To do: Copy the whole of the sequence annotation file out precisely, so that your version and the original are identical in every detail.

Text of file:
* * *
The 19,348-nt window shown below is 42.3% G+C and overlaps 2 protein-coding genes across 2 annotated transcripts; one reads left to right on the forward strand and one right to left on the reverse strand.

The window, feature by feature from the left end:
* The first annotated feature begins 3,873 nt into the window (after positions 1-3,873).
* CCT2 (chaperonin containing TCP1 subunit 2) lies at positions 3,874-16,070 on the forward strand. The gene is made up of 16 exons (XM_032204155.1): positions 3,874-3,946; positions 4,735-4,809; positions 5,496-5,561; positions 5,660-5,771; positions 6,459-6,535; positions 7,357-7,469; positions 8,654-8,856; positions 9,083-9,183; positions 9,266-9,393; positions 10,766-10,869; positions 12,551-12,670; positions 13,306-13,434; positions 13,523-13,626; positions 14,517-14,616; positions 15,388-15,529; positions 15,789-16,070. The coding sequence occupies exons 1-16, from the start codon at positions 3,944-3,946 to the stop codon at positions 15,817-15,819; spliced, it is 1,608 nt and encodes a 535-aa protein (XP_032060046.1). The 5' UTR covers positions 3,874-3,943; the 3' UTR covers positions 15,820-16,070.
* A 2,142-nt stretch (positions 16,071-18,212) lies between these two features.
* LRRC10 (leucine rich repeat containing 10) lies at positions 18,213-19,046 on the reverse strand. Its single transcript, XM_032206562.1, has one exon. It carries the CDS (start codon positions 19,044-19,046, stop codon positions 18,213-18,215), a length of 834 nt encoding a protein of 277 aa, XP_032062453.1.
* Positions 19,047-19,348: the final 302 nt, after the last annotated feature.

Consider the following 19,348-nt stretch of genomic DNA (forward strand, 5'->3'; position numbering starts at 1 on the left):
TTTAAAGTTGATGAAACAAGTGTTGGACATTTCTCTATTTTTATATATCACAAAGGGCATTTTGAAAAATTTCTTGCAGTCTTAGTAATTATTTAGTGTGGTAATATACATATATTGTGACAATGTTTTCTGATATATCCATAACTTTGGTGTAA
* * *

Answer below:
The 19,348-nt window shown below is 42.3% G+C and overlaps 2 protein-coding genes across 2 annotated transcripts; one reads left to right on the forward strand and one right to left on the reverse strand.

The window, feature by feature from the left end:
* The first annotated feature begins 3,873 nt into the window (after positions 1-3,873).
* CCT2 (chaperonin containing TCP1 subunit 2) lies at positions 3,874-16,070 on the forward strand. The gene is made up of 16 exons (XM_032204155.1): positions 3,874-3,946; positions 4,735-4,809; positions 5,496-5,561; positions 5,660-5,771; positions 6,459-6,535; positions 7,357-7,469; positions 8,654-8,856; positions 9,083-9,183; positions 9,266-9,393; positions 10,766-10,869; positions 12,551-12,670; positions 13,306-13,434; positions 13,523-13,626; positions 14,517-14,616; positions 15,388-15,529; positions 15,789-16,070. The coding sequence occupies exons 1-16, from the start codon at positions 3,944-3,946 to the stop codon at positions 15,817-15,819; spliced, it is 1,608 nt and encodes a 535-aa protein (XP_032060046.1). The 5' UTR covers positions 3,874-3,943; the 3' UTR covers positions 15,820-16,070.
* A 2,142-nt stretch (positions 16,071-18,212) lies between these two features.
* LRRC10 (leucine rich repeat containing 10) lies at positions 18,213-19,046 on the reverse strand. Its single transcript, XM_032206562.1, has one exon. It carries the CDS (start codon positions 19,044-19,046, stop codon positions 18,213-18,215), a length of 834 nt encoding a protein of 277 aa, XP_032062453.1.
* Positions 19,047-19,348: the final 302 nt, after the last annotated feature.

Consider the following 19,348-nt stretch of genomic DNA (forward strand, 5'->3'; position numbering starts at 1 on the left):
TTTAAAGTTGATGAAACAAGTGTTGGACATTTCTCTATTTTTATATATCACAAAGGGCATTTTGAAAAATTTCTTGCAGTCTTAGTAATTATTTAGTGTGGTAATATACATATATTGTGACAATGTTTTCTGATATATCCATAACTTTGGTGTAA